a pipe line and a pump for transferring the temperature control medium from the first storage area to each jacket;

a pipe line for transferring the temperature control medium from the each jacket to the second storage area;

a pipe line and a pump for transferring the temperature control medium from the second storage area to the first storage area via a heat exchanger for adjusting the temperature control medium to a predetermined temperature;

a thermometer for measuring a temperature of the temperature control medium in the second storage area; and

a partition driving mechanism for moving the at least one partition on the basis of the temperature measured by the temperature measuring device.

According to a second aspect of the invention, there is provided a temperature managing apparatus for simultaneously maintaining, at a predetermined temperature, heat generators contained in containers, comprising:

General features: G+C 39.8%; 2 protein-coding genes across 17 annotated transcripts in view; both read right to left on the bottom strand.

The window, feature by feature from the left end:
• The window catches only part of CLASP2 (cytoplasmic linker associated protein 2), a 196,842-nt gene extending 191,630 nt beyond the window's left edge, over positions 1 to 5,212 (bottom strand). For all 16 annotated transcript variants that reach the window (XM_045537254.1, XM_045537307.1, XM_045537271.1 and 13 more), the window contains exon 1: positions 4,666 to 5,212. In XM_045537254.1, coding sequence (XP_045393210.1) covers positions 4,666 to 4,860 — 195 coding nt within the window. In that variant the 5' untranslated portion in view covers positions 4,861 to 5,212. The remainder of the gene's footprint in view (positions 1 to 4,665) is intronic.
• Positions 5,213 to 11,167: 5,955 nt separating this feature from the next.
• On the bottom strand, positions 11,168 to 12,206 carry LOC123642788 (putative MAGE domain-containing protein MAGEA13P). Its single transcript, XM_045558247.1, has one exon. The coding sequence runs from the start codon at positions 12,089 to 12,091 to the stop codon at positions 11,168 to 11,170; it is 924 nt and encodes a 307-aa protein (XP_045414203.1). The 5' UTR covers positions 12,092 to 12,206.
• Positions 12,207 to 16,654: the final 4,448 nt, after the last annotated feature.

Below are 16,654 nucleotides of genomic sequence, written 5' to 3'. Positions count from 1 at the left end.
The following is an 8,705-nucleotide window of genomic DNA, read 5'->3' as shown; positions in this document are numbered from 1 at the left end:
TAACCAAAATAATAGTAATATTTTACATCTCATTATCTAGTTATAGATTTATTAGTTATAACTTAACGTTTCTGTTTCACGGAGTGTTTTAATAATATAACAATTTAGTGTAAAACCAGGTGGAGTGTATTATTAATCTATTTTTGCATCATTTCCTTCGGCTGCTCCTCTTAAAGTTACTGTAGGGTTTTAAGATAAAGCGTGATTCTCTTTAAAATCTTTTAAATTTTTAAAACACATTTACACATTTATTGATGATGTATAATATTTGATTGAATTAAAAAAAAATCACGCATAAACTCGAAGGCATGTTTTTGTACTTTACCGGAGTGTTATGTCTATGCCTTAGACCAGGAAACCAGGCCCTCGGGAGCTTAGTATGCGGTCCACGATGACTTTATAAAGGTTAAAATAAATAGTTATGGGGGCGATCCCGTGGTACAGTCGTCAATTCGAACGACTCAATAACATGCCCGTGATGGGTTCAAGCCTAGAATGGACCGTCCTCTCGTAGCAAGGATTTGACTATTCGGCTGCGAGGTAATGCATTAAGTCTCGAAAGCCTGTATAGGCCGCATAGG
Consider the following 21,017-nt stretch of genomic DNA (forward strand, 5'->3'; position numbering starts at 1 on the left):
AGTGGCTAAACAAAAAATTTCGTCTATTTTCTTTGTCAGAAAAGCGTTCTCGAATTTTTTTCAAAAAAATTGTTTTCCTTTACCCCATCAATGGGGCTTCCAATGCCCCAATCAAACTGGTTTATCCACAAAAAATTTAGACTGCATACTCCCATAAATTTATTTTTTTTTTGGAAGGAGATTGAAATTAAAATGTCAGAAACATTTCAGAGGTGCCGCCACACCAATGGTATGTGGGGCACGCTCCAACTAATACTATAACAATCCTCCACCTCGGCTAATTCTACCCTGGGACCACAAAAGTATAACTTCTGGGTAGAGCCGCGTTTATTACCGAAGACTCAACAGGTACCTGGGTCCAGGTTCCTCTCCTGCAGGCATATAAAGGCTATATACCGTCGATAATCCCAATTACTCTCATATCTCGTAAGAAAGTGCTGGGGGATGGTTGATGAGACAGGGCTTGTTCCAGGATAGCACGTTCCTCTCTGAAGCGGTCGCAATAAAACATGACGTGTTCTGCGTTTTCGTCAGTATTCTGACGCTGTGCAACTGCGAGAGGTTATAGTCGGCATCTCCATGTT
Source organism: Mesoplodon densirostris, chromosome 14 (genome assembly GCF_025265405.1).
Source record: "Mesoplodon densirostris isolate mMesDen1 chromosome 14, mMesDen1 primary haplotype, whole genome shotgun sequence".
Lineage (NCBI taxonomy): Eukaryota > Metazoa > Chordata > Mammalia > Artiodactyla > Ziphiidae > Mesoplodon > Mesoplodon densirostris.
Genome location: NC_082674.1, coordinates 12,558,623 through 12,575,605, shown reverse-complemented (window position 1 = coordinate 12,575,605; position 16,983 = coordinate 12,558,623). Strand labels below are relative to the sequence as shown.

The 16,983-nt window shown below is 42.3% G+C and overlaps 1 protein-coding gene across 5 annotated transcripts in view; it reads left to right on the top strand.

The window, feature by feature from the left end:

a plurality of containers each containing a heat generator;

a plurality of cooling jackets provided in each of the containers for controlling the temperature of a corresponding one of the heat generators;

a tank for storing a temperature control medium for the cooling jackets, the tank including first and second storage areas partitioned by at least one movable partition;

a pipe line and a pump for transferring the temperature control medium from the first storage area to each cooling jacket;

a pipe line for transferring the temperature control medium from the each cooling jacket to the second storage area;

a pipe line and a pump for transferring the temperature control medium from the second storage area to the first storage area via a heat exchanger for adjusting the temperature control medium to a predeter-mined temperature;

a thermometer for measuring a temperature of the temperature control medium in the second storage area; and

a partition driving mechanism for moving the at least one partition on the basis of the temperature measured by the temperature measuring device.

In the temperature managing apparatus according to the first or second aspect, it is preferable that the at least one partition includes two partitions, and the tank is partitioned by the two partitions into the first and second storage areas and a third storage area defined between the first and second storage areas.